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I Have Type 2 Diabetes and Here's What I Eat to Live Better

We got an inside peek at what a type 2 diabetic eats on a daily basis to live better. Then, we had a dietitian weigh in on his choices.

Managing type 2 diabetes requires a careful combination of lifestyle factors, such as regular exercise, losing weight, and taking the proper medication. But, perhaps the most important step in fighting this disease is taking control of what you eat regularly.

After all, your diet not only affects your body weight—obesity is the main cause of developing type 2 diabetes—but it also impacts your blood sugar levels, which is essential to managing this metabolic disease. Eating the right foods will help to prevent blood sugar spikes (and dips) and keep your body weight in a healthy range.

Luckily, you can help control your diabetes by adopting a healthier lifestyle and making better food choices. Diabetes patient Seavey Bowdoin, 49, was able to put his diabetes in remission by changing what he eats. After Bowdoin completed the Why WAIT (Weight Achievement and Intensive Treatment) program, a 12-week intensive program focused on weight control and diabetes management, he has adopted healthier food habits. He revealed to Eat This, Not That! what he eats on a daily basis, including meals and snacks, and how he maintains his blood sugar and weight.

To review just how well Bowdoin's diet can help to curb his diabetes symptoms and to identify any room for improvement, we reached out to a Certified Diabetes Educator (CDE) and Registered Dietitian Nutritionist (RDN), Erin Spitzberg, who is the program manager at Fit4D, for her expert verdict for each meal and snack Seavey eats. Bowdoin and Spitzberg's tips, along with the 26 Best and Worst Foods for Diabetics, can help you take control of your diabetes once and for all.

Eat 5 Meals a Day

"Since graduating from the Why WAIT program last year, I tend to stick to the five daily meals (breakfast, snack, lunch, snack, dinner) because my body has learned to expect it," Bowdoin says. "It's funny how your body will remind you when it is snack time vs. full meal time."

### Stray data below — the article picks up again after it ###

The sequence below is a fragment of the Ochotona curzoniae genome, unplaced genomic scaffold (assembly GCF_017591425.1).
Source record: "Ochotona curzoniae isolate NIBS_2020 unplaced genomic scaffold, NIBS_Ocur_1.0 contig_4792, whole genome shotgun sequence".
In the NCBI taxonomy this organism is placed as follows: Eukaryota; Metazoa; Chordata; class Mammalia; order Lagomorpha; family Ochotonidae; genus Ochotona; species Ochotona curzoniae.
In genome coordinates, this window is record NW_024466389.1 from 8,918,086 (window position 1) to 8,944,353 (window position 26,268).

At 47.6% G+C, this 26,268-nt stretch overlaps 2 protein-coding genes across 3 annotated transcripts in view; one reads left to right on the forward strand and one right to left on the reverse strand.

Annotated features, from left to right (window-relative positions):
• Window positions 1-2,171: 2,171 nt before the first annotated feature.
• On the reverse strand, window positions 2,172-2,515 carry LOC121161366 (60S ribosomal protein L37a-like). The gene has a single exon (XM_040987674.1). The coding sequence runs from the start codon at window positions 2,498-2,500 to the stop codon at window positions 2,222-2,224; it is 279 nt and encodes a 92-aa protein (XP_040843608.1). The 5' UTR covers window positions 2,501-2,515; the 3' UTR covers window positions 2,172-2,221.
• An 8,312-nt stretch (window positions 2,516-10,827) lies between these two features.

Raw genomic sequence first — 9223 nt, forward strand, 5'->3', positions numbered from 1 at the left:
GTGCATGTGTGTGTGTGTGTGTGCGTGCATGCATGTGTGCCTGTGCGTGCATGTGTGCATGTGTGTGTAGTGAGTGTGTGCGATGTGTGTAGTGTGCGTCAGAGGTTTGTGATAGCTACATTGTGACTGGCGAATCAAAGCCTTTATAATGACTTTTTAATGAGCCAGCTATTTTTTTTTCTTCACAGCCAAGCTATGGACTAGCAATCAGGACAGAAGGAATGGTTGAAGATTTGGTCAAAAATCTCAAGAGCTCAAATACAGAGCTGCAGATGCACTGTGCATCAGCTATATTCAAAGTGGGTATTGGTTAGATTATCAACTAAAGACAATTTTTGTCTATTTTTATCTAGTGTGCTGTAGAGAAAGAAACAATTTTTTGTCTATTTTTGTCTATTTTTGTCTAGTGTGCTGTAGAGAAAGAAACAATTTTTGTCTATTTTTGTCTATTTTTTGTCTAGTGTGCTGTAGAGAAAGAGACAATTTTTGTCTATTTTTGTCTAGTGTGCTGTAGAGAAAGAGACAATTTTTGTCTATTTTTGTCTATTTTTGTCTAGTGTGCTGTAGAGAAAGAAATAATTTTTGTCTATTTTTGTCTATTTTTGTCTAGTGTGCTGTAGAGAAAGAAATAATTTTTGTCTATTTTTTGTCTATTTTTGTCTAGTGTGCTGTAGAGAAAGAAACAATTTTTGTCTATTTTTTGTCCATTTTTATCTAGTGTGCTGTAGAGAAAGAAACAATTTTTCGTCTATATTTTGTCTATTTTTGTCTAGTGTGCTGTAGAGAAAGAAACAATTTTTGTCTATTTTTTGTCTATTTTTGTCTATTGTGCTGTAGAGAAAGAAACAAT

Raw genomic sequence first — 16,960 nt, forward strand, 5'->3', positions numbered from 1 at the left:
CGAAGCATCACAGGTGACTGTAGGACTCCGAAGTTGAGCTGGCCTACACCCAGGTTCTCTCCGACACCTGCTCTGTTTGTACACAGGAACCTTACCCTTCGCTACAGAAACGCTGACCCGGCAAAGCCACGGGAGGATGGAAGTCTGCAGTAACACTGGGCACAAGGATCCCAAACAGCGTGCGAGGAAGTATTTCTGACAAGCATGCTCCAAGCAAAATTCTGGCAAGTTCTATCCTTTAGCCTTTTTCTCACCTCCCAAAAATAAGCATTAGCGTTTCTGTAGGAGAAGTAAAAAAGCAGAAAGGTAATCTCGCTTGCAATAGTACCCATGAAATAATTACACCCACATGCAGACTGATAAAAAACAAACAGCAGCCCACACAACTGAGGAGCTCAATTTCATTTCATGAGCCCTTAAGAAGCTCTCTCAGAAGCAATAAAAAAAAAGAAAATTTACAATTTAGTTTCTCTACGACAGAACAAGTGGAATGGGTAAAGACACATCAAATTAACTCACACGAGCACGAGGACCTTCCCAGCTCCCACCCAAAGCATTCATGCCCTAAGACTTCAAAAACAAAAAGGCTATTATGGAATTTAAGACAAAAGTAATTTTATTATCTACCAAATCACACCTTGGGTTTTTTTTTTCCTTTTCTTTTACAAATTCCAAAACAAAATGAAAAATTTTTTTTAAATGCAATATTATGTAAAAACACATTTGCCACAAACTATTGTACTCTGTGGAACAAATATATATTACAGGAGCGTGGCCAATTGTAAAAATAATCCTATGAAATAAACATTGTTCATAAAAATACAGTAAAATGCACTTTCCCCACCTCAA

The Dietitian's Verdict

Spitzberg says Bowdoin is on track with this way of eating. "People are often afraid to eat five times per day or include snacks in fear they will gain weight," she explains. "They try to eat less, but [they actually] eat more calories in the end because their blood sugar goes low and they overeat. When it comes to weight loss and controlling blood sugar, eating more (times per day), means eating less (calories)."

Eat a Well-Rounded Breakfast

Bowdoin's breakfast depends if he's in a rush or has time to make something a little more elaborate. "Always either a glucose-friendly meal replacement shake if I'm in a rush, egg whites with a mini bagel or Van's whole grain waffles if not," he explains. "For butter, I always use Brummel & Brown, which is super tasty and yet pretty good for me. It's amazing and a life saver."

The Dietitian's Verdict

Spitzberg agrees that breakfast is essential for diabetics. "Eating a filling breakfast is an essential way to start the day. Adding a little fat for added satiety can help," she explains. "Egg whites with one whole egg or Van's whole grain waffle with 1 tablespoon of natural peanut butter or almond butter both have the protein Bowdoin is looking for, but add approximately five grams of fat, which will help keep him full a little longer. A meal replacement is a good on-the-go choice, but I would suggest grabbing a piece of fruit, even a small banana (yes, people with diabetes can eat bananas!) for some added fiber."

Swap Fries for Veggies


For lunch, Bowdoin almost always opts for a salad because he said it's easy to control portions and ingredients. "When treating myself in a restaurant, I like a good turkey burger on wheat toast. Get veggies instead of fries. Though sweet potato fries are pretty awesome, so if you get some, eat a few but not all of them."

The Dietitian's Verdict